Dave Gerard was Crawfordsville mayor in the 1970s and a Wabash alumnus. He was also a successful political cartoonist. One popular cartoon series was Will-Yum, and another featured Citizen Smith as “Everyman” pondering the political and social landscape, local and national.
The ghost of rumpled Citizen Smith comes to mind when fretting about our current landscape. The vivid apparition is Citizen Smith sitting on a curb waving a small American flag and a tiny Christian flag. A parade passes by with many floats displaying diverse and competing banners supporting various causes. Partisans riding the floats shout invitations to Citizen Smith to ride on their float. He aspires to be active in that arc of history people say leads to a promised land. What is he to do?
It seems that many groups want him to join with his American flag of patriotism, or his Christian flag of faith, or both so that the group can highjack his allegiances. Some reach out to drag him from the curb. Each float is crammed with several flags representing several pressure and identity groups. Citizen Smith with his two flags will be just two among many.
Moral tension and frustration arise because Citizen Smith agrees with some positions stated on this float or that — and starts to jump up — but disagrees strongly with content and tone of other messages screamed by leaders, protesters and posters. Some marchers and observers seem good-hearted, but wrong-headed; others seem both wrong-hearted and wrong-headed. Citizen Smith is not a purist or idealist and knows that no position or person is perfect. Nevertheless, his angst builds.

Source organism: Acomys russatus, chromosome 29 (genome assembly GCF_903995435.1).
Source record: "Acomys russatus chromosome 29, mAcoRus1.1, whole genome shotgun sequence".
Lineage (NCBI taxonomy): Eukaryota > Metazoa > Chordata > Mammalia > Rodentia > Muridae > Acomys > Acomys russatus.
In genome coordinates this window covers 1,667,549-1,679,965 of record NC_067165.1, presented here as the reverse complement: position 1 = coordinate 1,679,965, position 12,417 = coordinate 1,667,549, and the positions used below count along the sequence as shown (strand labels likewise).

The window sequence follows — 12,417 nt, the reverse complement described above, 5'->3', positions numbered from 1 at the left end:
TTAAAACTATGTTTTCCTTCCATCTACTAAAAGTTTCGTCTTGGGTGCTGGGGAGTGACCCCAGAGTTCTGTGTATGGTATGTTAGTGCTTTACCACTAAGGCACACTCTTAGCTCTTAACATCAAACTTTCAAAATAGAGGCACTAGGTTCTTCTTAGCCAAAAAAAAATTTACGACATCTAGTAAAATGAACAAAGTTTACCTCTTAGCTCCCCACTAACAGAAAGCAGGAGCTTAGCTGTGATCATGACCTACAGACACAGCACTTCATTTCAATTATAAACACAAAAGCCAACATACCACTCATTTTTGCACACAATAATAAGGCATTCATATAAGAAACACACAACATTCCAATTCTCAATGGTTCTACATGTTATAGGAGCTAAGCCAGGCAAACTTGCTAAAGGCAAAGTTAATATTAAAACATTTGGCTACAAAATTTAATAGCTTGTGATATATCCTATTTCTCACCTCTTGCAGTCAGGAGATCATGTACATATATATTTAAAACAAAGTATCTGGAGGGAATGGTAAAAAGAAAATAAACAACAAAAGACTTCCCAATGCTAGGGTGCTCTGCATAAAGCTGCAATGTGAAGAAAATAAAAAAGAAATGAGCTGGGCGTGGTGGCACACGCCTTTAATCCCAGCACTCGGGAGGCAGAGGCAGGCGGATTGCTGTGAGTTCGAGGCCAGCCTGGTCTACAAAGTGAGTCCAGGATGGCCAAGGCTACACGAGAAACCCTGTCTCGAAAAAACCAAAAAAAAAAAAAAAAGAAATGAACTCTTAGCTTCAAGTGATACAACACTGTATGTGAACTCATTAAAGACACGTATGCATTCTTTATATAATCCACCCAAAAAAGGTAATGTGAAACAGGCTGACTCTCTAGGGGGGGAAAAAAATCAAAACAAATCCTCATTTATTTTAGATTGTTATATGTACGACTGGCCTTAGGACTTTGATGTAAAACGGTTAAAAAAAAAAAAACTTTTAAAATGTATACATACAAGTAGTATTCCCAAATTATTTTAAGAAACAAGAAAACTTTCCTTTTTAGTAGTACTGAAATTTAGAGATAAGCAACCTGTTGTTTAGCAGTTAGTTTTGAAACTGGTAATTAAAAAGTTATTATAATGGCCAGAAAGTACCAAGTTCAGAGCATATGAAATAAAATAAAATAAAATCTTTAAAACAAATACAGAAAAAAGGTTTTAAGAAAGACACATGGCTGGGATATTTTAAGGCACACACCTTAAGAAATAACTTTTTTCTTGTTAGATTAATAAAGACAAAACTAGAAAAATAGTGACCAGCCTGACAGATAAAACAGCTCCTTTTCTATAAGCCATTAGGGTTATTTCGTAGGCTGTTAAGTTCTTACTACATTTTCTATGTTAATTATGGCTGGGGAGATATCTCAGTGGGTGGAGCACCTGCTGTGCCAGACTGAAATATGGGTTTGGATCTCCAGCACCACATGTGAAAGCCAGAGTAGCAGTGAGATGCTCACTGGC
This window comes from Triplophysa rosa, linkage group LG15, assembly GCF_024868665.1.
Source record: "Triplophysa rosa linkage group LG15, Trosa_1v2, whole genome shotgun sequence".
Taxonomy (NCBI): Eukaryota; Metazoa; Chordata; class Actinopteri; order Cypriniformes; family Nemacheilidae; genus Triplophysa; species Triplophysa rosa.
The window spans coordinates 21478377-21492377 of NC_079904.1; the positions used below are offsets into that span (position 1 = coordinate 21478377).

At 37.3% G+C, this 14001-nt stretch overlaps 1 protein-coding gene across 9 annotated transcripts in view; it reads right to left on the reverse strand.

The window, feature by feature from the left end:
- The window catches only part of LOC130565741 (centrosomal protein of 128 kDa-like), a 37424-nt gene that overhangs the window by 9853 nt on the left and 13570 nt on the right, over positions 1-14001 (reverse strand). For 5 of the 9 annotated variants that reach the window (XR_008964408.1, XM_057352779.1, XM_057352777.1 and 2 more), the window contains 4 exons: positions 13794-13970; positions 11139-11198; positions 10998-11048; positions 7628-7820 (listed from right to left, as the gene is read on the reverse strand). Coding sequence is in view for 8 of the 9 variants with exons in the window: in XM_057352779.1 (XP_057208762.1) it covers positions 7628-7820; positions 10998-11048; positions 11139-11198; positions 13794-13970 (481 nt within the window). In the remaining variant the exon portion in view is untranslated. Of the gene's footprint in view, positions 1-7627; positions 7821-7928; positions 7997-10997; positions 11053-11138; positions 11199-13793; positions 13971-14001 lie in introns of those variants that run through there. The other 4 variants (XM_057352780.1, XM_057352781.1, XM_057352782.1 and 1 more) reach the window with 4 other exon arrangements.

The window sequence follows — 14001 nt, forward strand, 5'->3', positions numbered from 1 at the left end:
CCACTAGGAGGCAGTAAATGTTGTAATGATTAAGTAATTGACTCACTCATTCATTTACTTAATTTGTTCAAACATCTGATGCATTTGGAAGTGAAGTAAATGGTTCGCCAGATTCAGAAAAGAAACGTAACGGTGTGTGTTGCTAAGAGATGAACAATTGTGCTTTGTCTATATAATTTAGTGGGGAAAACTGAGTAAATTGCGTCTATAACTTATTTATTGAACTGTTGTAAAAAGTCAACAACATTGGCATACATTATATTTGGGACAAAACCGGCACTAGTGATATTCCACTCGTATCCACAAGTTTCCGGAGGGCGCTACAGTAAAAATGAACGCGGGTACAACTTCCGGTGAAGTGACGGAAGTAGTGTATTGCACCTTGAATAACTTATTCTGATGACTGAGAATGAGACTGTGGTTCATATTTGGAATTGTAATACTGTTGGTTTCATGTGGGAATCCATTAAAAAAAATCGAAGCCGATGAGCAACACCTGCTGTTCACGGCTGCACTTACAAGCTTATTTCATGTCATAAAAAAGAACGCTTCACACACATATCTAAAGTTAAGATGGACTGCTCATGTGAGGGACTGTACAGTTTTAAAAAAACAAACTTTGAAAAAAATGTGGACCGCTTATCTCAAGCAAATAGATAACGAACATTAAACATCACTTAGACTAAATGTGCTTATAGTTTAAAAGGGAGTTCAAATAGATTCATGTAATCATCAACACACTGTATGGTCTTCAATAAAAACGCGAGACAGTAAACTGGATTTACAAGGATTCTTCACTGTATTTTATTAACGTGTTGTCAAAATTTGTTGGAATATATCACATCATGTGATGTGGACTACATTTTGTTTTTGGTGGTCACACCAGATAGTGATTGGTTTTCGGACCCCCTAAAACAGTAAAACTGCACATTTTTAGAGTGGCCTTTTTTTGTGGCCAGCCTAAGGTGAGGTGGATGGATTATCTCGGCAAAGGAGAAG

When the final float has passed, he gazes down the parade route and sees flags tossed in the gutter — passion and commitments disposable after public display. He heads home, holding fast to his American flag of patriotism that guarantees the right of everyone to proclaim, support, protest and march peacefully in support of positions, including some wrong-headed ones. He holds fast to the Christian flag of faith that affirms his ability to reason and volition to determine for himself what is true to believe and right to do. Those make him, not Everyman, but Somebody!
His digital diary back home reveals that almost every day, week and month is identified with some group or issue, along with incessant calls to fund organizations and join parades whizzing by at disorienting speed. Some resemble incessant, fraudulent span calls on his telephone. Citizen Smith decides not to march in other people’s parades.
Nevertheless, sitting alone on his porch waving his flags is not sufficient. He does admire people who observe Earth Day by cleaning up Sugar Creek that runs behind his house. He admires even more those who avoid polluting the creek and the park across from his house. He admires those who urge unity by arranging activities that bring people together, and especially those who regularly engage diverse friends.
Doing some specific action to solve problems and avoiding actions that harm the Beloved Community seem to Citizen Smith to be the necessary fundamental evidences of good citizenship and being Somebody in Montgomery County. Surely that is what true patriots and people of sincere faith do.
Raymond B. Williams, Crawfordsville, LaFollette Distinguished Professor in the Humanities emeritus, contributed this guest column.
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